POLS 408: Political Participation and Behavior


Spring Semester 2009

Monday and Wednesday 3:30-4:45pm; Room DU 459

Dr. April Clark

Office: Zulauf 416

Office Hours: Monday 5:00-6:30 p.m. and Wed 2:00-3:30 pm or by appt.

Office phone: (815) 753-7058

E-Mail: aclarkl@niu.edu

(please note the email address is aclark1(one)@niu.edu)




This course examines the origins, content, and impact of voting and political participation. We will address several broad questions: Who votes and why? Which groups are underrepresented at the polls and why? What implication does nonvoting have for the political system? Is a nation better off when large numbers of individuals fail to vote? Are Americans making up for their low turnout rates through other means of participation? How much influence do the mass media have on the electorate’s attitudes and political choices? How do party loyalties, candidates’ personalities, and issues influence voters’ choices among candidates? What can be done to increase turnout levels in the U.S.?


In addressing these questions, specific topics of interest include the role of individual factors, societal factors, and institutional factors in political involvement, differences in participation by age, gender and race and ethnicity, the consequences of political participation, and the influence of participation on elections and policy outcomes.


Students use critical thinking methods when examining and evaluating research findings and authors’ opinions, and when developing analytical essays and research papers. Through these activities students are encouraged to think about political participation and behavior in a critical and analytical way.    


Class Schedule:


Class meets Mondays and Wednesdays, from 3:30-4:45 PM, during the 15-week term – January 12 through April 30, 2008. The final exam is Monday, May 4th at 4:00-5:50 PM.


Course Texts:


Flanigan, William H. and Nancy H. Zingale (2006). Political Behavior of the American Electorate. Eleventh edition. CQ Press: Washington D.C. ISBN:1-933116-67-6


Hill, David (2006). American Voter Turnout: An Institutional Perspective. Westview Press: Colorado. ISBN: 0-8133-4328-3


(+)Wattenberg, Martin P. (2002). Is Voting for Young People? Pearson Longman Press: New York

ISBN: 978-0-205-51807-4


Wattenberg, Martin P. (2002). Where Have All The Voters Gone? Harvard University Press: Massachusetts ISBN: 0‑674-00937-1


Sources indicated with an asterisk (*) will be posted to the class’s Blackboard website and most are also available through electronic reserve, with links to JSTOR available through NIU’s Library ‘Search our ejournals’ search engine.  All articles can then be read online or printed out.  To find these readings click on the library webpage’s located at http://www.ulib.niu.edu:3515/information/alphadb.cfm and scroll down to “JSTOR” and search for the title of the article in the window. The titles of the articles are given in the reading schedule below.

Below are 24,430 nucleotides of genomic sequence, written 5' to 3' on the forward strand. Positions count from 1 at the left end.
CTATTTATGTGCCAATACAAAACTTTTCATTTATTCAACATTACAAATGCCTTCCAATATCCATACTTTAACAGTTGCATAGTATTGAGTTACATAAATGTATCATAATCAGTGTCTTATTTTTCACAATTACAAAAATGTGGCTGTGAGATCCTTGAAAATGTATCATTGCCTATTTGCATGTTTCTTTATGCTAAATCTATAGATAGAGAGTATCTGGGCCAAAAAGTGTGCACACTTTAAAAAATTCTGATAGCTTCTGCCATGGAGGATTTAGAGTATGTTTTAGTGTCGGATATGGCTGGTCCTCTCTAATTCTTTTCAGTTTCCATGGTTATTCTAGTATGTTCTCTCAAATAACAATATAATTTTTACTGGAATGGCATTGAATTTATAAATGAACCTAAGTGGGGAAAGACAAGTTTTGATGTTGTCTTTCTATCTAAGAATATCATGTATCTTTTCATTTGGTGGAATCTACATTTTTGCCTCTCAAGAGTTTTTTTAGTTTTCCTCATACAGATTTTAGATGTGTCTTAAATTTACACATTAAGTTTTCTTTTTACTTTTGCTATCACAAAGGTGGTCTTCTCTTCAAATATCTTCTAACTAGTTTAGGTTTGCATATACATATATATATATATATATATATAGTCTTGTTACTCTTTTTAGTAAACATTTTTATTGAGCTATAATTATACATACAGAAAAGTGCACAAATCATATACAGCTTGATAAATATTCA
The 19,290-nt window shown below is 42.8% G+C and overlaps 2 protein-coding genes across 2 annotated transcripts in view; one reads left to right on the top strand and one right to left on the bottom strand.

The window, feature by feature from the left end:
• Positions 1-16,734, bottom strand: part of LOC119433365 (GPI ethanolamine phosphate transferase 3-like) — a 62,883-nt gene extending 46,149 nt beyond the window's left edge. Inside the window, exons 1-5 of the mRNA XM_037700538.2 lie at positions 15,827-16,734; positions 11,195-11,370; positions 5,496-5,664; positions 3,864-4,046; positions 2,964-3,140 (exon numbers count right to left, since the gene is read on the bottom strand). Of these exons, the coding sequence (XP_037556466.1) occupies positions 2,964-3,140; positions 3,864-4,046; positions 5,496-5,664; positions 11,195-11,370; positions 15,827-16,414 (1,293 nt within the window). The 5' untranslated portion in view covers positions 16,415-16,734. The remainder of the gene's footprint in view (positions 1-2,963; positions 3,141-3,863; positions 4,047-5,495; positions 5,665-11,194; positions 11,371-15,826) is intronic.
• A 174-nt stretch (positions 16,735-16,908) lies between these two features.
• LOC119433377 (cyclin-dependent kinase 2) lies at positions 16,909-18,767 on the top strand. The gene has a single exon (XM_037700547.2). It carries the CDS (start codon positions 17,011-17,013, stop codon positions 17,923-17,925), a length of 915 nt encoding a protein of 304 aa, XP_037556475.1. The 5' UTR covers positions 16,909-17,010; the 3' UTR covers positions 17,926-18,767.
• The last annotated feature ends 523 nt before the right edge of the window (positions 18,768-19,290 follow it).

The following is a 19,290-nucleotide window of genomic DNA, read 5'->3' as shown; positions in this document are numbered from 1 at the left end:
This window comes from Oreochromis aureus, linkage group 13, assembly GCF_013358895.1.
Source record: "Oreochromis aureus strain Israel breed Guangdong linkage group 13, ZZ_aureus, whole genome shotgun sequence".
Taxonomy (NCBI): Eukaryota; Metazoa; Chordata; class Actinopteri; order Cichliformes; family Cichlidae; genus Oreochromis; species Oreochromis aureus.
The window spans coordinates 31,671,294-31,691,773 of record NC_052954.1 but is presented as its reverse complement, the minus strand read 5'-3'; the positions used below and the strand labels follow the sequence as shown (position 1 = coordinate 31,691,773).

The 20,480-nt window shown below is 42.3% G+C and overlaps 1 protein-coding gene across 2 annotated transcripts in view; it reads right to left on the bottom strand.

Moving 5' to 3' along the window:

Course Requirements:


Students will be evaluated based on four components:


  • Lecture Reading/Participation (considered in borderline cases): Readings will be assigned for most class meetings. Even though you will not be formally graded on participation in lecture, you are expected to attend all classes, read the assigned readings before each class, and participate actively during the lecture in order to get the most of the course. Good attendance and participation will be taken into consideration to decide borderline letter grade cases. “Class participation” means being prepared for the material to be covered in class each day, asking thought-provoking questions, and providing insightful answers in class.


  • Study Questions (10%)  One of the most important resources for the course is created by the students: reading notes on the course materials. Students are required to submit 3-5 questions based on each particular week’s reading. These study questions are important for two reasons. First of all, they are an important part of your course participation. Students are required to email the study questions to the professor the Sunday (and/or Tuesday) evening prior to the assigned class discussion. These study questions may be used in class discussion and may provide you with a more thorough understanding of the readings by clarifying what you and other students found confusing, incomplete, or unclear. Second, questions considered particularly relevant will be incorporated on the midterm and/or final exams. The student submitting these question(s) will receive three extra credit points per question.


  • A midterm examination (25%): The midterm will be held in class Monday, March 2nd. The midterm will consist of multiple-choice and short answer questions, as well as an essay designed to test your understanding of the readings covered up to this point.


  • Term paper (30%): The term paper (8-10 pages) will be due at the beginning of class on Monday, April 6th. You have two options, and I urge you to come see me sometime during the semester to discuss what you will write about: